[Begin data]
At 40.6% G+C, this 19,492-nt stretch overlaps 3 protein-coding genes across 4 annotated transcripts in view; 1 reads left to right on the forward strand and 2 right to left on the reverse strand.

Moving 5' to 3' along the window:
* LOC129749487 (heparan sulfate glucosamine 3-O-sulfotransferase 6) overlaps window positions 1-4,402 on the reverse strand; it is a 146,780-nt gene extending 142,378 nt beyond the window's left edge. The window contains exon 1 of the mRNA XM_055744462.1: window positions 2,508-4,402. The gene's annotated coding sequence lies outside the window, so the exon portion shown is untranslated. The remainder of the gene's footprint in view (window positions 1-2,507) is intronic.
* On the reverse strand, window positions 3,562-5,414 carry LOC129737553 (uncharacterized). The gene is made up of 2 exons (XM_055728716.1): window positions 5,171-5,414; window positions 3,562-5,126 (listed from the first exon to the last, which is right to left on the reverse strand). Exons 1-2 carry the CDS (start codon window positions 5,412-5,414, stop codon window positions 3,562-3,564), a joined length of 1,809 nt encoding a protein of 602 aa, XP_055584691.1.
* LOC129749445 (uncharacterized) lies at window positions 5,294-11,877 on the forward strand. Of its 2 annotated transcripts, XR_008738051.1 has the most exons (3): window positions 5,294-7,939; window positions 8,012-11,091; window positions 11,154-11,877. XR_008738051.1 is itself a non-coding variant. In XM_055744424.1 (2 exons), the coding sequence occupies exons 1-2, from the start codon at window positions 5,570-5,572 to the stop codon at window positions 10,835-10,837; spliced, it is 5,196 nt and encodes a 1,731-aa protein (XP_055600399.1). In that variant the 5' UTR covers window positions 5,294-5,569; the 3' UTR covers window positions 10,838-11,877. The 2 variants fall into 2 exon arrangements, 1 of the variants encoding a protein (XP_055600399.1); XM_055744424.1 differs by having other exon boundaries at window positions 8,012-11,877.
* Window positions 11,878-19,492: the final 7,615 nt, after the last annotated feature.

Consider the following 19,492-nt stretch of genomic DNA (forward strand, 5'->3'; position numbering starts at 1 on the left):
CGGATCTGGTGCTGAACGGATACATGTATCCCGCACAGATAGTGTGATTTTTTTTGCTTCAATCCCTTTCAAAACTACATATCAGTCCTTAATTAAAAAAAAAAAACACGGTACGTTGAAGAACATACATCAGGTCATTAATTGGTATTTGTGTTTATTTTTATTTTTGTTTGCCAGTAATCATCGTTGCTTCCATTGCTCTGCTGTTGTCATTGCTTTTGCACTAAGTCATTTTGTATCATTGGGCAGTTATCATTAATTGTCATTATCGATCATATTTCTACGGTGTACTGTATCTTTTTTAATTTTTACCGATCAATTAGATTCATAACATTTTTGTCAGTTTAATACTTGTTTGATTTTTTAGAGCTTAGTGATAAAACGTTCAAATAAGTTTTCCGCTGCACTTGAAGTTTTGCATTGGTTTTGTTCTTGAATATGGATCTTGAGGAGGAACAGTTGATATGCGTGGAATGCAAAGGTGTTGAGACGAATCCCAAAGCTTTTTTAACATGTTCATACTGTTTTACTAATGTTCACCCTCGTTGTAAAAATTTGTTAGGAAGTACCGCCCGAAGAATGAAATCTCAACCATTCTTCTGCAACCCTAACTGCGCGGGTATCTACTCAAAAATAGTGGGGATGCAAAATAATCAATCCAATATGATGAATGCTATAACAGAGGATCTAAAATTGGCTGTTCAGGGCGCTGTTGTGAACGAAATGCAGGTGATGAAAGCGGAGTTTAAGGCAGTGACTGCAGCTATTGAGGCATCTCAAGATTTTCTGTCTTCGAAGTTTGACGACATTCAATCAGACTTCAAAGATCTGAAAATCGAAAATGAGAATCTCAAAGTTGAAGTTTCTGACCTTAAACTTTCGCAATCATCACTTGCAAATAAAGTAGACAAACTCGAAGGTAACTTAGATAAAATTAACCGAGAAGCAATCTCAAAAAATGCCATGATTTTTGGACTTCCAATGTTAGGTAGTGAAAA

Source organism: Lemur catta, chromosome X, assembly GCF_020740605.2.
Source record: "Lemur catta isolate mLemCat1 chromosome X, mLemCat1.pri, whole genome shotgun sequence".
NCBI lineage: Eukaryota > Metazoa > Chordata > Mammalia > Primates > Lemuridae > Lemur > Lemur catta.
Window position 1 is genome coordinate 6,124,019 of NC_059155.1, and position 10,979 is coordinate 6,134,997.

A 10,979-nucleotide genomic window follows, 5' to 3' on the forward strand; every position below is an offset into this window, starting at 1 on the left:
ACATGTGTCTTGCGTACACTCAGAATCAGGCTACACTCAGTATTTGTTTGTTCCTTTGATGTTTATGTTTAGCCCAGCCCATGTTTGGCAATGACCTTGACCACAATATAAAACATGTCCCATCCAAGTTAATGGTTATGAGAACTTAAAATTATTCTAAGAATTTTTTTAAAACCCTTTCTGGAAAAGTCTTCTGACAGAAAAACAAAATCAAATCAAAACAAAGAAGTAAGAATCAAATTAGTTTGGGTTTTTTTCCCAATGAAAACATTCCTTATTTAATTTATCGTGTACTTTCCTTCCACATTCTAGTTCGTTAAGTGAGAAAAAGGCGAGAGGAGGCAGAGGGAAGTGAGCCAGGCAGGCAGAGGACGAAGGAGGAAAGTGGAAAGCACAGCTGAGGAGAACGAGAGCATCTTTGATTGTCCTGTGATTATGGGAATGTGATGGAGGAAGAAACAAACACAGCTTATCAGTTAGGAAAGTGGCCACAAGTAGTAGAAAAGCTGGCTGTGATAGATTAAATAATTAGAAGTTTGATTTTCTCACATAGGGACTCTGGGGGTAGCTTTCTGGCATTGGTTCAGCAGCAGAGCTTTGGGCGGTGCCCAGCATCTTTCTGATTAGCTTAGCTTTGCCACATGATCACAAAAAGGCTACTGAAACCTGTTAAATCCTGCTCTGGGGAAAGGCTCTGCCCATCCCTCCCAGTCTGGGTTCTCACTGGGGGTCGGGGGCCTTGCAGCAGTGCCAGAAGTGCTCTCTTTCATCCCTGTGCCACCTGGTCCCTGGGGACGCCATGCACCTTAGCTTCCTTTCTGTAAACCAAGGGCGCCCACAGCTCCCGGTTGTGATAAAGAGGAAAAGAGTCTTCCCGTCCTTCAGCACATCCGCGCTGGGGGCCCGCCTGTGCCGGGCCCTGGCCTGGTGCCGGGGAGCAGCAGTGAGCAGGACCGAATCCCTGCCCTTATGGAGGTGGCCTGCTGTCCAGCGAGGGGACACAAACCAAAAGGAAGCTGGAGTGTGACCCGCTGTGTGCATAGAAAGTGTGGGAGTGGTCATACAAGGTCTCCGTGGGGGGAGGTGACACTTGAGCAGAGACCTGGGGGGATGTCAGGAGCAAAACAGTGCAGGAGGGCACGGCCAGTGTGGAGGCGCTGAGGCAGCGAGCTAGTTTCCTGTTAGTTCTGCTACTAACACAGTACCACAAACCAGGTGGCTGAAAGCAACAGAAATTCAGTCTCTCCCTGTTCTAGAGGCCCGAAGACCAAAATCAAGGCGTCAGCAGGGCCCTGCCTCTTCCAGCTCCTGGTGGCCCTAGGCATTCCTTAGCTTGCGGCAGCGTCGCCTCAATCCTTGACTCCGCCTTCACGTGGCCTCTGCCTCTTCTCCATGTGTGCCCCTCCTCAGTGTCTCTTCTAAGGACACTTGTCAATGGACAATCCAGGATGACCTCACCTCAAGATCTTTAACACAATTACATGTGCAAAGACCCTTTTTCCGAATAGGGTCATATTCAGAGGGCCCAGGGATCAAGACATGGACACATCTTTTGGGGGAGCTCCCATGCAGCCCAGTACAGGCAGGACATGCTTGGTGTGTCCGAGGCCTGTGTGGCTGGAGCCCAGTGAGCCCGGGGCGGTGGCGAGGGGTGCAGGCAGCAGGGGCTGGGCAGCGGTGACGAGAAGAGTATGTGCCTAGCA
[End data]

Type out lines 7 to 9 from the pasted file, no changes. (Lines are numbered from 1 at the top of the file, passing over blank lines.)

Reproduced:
Consider the following 19,492-nt stretch of genomic DNA (forward strand, 5'->3'; position numbering starts at 1 on the left):
CGGATCTGGTGCTGAACGGATACATGTATCCCGCACAGATAGTGTGATTTTTTTTGCTTCAATCCCTTTCAAAACTACATATCAGTCCTTAATTAAAAAAAAAAAACACGGTACGTTGAAGAACATACATCAGGTCATTAATTGGTATTTGTGTTTATTTTTATTTTTGTTTGCCAGTAATCATCGTTGCTTCCATTGCTCTGCTGTTGTCATTGCTTTTGCACTAAGTCATTTTGTATCATTGGGCAGTTATCATTAATTGTCATTATCGATCATATTTCTACGGTGTACTGTATCTTTTTTAATTTTTACCGATCAATTAGATTCATAACATTTTTGTCAGTTTAATACTTGTTTGATTTTTTAGAGCTTAGTGATAAAACGTTCAAATAAGTTTTCCGCTGCACTTGAAGTTTTGCATTGGTTTTGTTCTTGAATATGGATCTTGAGGAGGAACAGTTGATATGCGTGGAATGCAAAGGTGTTGAGACGAATCCCAAAGCTTTTTTAACATGTTCATACTGTTTTACTAATGTTCACCCTCGTTGTAAAAATTTGTTAGGAAGTACCGCCCGAAGAATGAAATCTCAACCATTCTTCTGCAACCCTAACTGCGCGGGTATCTACTCAAAAATAGTGGGGATGCAAAATAATCAATCCAATATGATGAATGCTATAACAGAGGATCTAAAATTGGCTGTTCAGGGCGCTGTTGTGAACGAAATGCAGGTGATGAAAGCGGAGTTTAAGGCAGTGACTGCAGCTATTGAGGCATCTCAAGATTTTCTGTCTTCGAAGTTTGACGACATTCAATCAGACTTCAAAGATCTGAAAATCGAAAATGAGAATCTCAAAGTTGAAGTTTCTGACCTTAAACTTTCGCAATCATCACTTGCAAATAAAGTAGACAAACTCGAAGGTAACTTAGATAAAATTAACCGAGAAGCAATCTCAAAAAATGCCATGATTTTTGGACTTCCAATGTTAGGTAGTGAAAA

Source organism: Lemur catta, chromosome X, assembly GCF_020740605.2.